One must pierce all the symbols.
To devour the images,
To listen in order not to hear,
To undergo until death
Like a crushing
The living weight of the word.
It is thus about poetry as about an asceticism: a constant and heroic “mine of will” which arms itself in a column of silence. In these two secret nobilities, the same language of oracle is whispered: an awakener of the Spirit who goes “to seek behind the noise; who picks it up and who collects it for all those who are exiled from it. In such a poetic alchemy, there is no place for embellishment or ornament: each word, however simple, is chanted at its “maximum flavor“—thus crystallizing this concretion of the poem into a secret pearl, which testifies before its living weight: “The silent meditation of the most silent of monks is, in this sense, a listening of the word until the finest of the ineffable. Almost perfection” (Fragments).
The Abyss of Time
For Guerne, much more than a simple aggregate of captious and scattered words, the poem is a tension—torn at the two points of the infinite, between the previous Word and the words that seek it. This caesura of abyss, as violent as a “silent storm,” reminds us of the famous letter of the American poet William Carlos Williams [1913 letter to Harriet Monroe, editor of Poetry magazine], where he, after having written that ” Now life is above all things else at any moment subversive of life,” indicates that it is the same for the poem: ” Verse to be alive must have infused into it something of the same order, some tincture of disestablishment, something in the nature of an impalpable revolution.” With Guerne, it is a question of the same perseverance of the poem in a stellar conatus, of the same light accentuating itself in a coruscating force—all these ardent powers concur to this “oxidation of the infinite, of the eternity or of the things” carried by the poetry.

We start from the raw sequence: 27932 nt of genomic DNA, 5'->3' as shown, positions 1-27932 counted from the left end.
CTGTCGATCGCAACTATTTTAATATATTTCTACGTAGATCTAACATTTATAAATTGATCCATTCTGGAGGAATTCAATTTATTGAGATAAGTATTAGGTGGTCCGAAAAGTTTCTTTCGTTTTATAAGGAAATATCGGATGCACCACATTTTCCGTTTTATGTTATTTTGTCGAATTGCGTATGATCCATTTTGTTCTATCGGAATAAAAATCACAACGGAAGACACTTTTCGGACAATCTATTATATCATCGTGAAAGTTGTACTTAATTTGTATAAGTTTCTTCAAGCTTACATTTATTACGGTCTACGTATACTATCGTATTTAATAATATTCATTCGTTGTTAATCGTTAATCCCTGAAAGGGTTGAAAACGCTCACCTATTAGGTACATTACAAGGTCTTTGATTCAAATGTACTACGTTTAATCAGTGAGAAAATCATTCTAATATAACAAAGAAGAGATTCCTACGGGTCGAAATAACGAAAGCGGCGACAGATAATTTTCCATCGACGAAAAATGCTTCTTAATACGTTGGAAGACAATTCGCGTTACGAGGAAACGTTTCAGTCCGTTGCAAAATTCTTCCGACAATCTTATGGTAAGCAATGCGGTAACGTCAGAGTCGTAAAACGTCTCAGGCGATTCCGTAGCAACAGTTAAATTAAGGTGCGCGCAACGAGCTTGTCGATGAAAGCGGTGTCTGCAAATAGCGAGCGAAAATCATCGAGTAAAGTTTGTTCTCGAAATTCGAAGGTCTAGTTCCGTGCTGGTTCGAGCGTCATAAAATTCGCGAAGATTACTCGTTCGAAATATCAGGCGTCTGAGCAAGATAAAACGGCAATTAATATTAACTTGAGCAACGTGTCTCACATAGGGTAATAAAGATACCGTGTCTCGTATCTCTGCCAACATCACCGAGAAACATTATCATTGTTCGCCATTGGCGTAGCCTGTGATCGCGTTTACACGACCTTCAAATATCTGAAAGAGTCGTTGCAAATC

Detecting then a “source of all fires,” the poet fans the mythical remains of it to the point of setting his own word ablaze in a burning firebrand—to be able to welcome “the deposit of a truth” which is not his own. It is this lightning rearrangement that the poem Soudain [Suddenly] encloses, spurring even more deeply this “urge for renewal is gaining ground in the aftermath of monstrous destruction,” of which the poem is only one meteor:
Words, just to put them down
One next to the other,
That say more and go further
Than we go; words
Suddenly no longer ours
And stand so close
Close to a supreme truth.
Words that cease to be said
To better come, suddenly, to become again.
Words of the word.
(Le Poids vivant de la parole)
And if “the ark of the world is on the waters of time,” as Guerne writes in his Jours de l’Apocalypse, it is because it is the poet’s responsibility to go up the tubular corridors of time—themselves linked to the “pillar of Eternity”—to ring the bell of the unalterable. Split between these two temporal poles, his own and that of the word, the poet condenses a “hurricane above the deserts” and breaks the anthropic bodice by a ray of lightning—such as the “interior blood and its irrevocable mystery, until then contained in the night of the body” (La Nuit veille). For, contrary to a modern taxonomy, which requires of the poet a hectic inventiveness turned towards artifice or imagination, Guerne teaches us that the “clairvoyance” of the poet is above all an inclination of the soul towards itself—a sovereign expectation of the living Weight of the word: “The true mystery of all poetry, it is that the poet is in us; the other one, the one who speaks, doesn’t speak; it’s not true: it’s not him, it’s just the Word. Thus, it is by an august gesture of allegiance that the poet makes himself Sphinx, by putting himself in tune with an anterior sovereignty—being able thus only “to give his voice—even if it is breathless—to the voice which calls” (Au bout du temps—At the end of time).